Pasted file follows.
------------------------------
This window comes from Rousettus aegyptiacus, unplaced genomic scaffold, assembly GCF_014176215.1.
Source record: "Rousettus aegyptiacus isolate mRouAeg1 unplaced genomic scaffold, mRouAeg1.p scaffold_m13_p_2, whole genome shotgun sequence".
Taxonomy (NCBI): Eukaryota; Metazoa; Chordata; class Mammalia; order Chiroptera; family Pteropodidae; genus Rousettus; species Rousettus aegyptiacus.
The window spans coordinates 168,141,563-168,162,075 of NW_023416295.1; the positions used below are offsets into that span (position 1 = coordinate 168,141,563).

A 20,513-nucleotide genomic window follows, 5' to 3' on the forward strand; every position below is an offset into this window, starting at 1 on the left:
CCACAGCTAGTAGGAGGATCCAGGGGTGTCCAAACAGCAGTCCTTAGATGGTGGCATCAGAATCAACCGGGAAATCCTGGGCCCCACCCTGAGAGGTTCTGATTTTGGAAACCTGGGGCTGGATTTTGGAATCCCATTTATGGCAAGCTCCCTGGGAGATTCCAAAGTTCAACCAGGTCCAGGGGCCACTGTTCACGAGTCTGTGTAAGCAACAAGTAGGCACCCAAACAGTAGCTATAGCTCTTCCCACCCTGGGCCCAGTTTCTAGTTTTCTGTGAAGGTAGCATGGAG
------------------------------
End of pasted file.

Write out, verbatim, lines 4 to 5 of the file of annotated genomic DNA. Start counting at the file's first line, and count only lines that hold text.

The window spans coordinates 168,141,563-168,162,075 of NW_023416295.1; the positions used below are offsets into that span (position 1 = coordinate 168,141,563).

A 20,513-nucleotide genomic window follows, 5' to 3' on the forward strand; every position below is an offset into this window, starting at 1 on the left: